Monday, April 11, 2016

Regarding DCCAH's FY17 Budget

A #DCArts PSA:

Today is the DC Council's FY17 Budget Hearing for the DC Commission on the Arts and Humanities.

The numbers again (becase as of this post, it's still not updated on the DC Advocates for the Arts website)?

FY15 Actual - $14,555,386
FY16 Approved - $15,955,248
FY17 Proposed - $15,534,436

From Part 1, beginning on page 336 or B-85, here:

Of particular note regarding increases and decreases in the agency's submitted budget, and enhancements and reductions in the Mayor's proposed budget, are the following excerpts:

*Agency Budget Submission*
Increase: The budget proposal in Local funds reflects a net increase of $672,375 and 8.0 FTEs across
multiple programs. This adjustment redirects funding from budget allocations for contractual services as
DCCAH transfers certain operational responsibilities that are currently carried out by contractors to
agency employees. Additional funding is also proposed in Local funds in support of DCCAH’s
sponsorship and marketing activities, and this accounts for an increase of $257,619.
In Federal Grant funds, an increase of $7,500 aligns budget with projected grant awards from the Arts
in Underserved Communities and Arts Education grants. This adjustment supports DCCAH’s operations
in the Arts Learning and Outreach and Arts Building Communities programs. In Intra-District funds, the
proposed budget includes an increase of $93,000 to the Arts Learning and Outreach and Arts Building
Communities programs. This adjustment is based on a Memorandum of Understanding agreement with
the Department of Employment Services in support of the Marion S. Barry Summer Youth Employment
Decrease: The budget in Local funds is proposed for a decrease of $108,561, based on DCCAH’s plan to
move certain contractual services in-house, thereby eliminating the associated contractor service fees. A
decrease of $897,116 across multiple programs in Local funds accounts for reduced funding allocations
for DCCAH’s diverse range of sub-granting activities that support practicing artists, arts organizations
and community groups.
In Special Purpose Revenue Funds, the proposed budget is reduced by $300,000 to align funding with
projected revenue.

*Mayor’s Proposed Budget*
Enhance: DCCAH’s proposed budget in Local funds reflects an increase of $91,301 in funding to the
Agency Management program to support an additional 1.0 FTE that enables the agency to establish a
General Counsel position to meet its increased legal services volume.
Reduce: The budget in Local funds is decreased by $312,613 from the Arts Building Communities and
Arts Learning and Outreach Programs to account for projected programmatic cost savings in nonpersonal

If you can't make it, you can still tune in and watch live here:

Saturday, April 09, 2016

On Street Harrasment and Speaking Up

This is reposted from a Facebook post.

Facebook: What's on your mind?

Me: Glad you asked. If you've seen either of my last two videos, street harrassment and a culture of consent (thank you Burning Man Global Leadership Conference) are top of mind right now.

Let me just say that I personally think that we do have a right to say hello to each other in public spaces.  I'd say where the line was drawn last night is that we do NOT have the right to expect and receive a response.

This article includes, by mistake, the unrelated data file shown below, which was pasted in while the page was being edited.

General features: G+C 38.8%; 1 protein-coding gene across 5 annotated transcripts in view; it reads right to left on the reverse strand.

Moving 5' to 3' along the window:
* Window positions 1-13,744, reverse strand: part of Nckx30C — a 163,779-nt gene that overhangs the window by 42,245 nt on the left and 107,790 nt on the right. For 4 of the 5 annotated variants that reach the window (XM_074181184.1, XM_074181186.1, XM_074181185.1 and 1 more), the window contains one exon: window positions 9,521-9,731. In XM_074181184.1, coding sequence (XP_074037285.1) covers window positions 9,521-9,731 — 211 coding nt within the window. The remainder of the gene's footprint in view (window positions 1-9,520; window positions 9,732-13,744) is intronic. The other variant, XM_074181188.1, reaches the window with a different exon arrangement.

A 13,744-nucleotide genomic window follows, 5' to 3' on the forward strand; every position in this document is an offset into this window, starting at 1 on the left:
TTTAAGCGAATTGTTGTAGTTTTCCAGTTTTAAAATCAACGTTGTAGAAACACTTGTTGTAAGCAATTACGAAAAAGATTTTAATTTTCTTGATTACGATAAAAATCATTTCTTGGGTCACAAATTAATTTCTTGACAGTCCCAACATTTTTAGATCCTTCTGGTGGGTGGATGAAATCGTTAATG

Last night a gentleman didn't receive one after multiple attempts to engage a woman waiting for a cab. So I spoke up, and not for her, but as witness to her and the situation. I know women can speak up for themselves. At the same time, I can only imagine how hard it is to want to say No but not, because even THAT is a response that can actually encourage further harassment, so the safest thing to do might be to do and say nothing.

And I certainly appreciate the expression of concern from friends, and am seriously thinking about taking self-defense classes. But my concern for the lady simply feeling safe and knowing she wasn't alone trumped my own feeling of safety, not that I ever felt unsafe. We were right in front of a bar we had just exited, and staff was right inside still closing and cleaning up.

I will say while I've been accused of not being a native Washingtonian, I've never been called a "leader of gentrification" or "the biggest contributor to black-on-black crime", the latter of which I didn't even realize was potentially a veiled threat until friends asked me to simply be safe. But those and other attempted insults, including calling out my perceived sexuality, only reinforced how absurd this conversation was in the first place.

On the latter though, I found it ironic that in saying women felt safer around gay men, he implied that straight men by nature are predatory and/or don't make women feel safe...not helping his point at all.

I guess my only thought is that while silence on her part was an attempt to not engage, does silence on the part of people nearby condone the behavior, at least when in public spaces? I understand the concern for personal safety, but again, if that's what we feel as a passerby, what must the person who's the object of that attention feel. Not saying there's a right answer, but I can't stop asking the question.

Anyway, personally I will be looking more into the work of Collective Action for Safe Spaces. If you haven't heard of them, it's an organization "working to empower people in the DC metropolitan area to build a community free from public sexual harassment and assault."

And if you have your own story to share, maybe we should make a night of it, to raise awareness and keep the conversation going.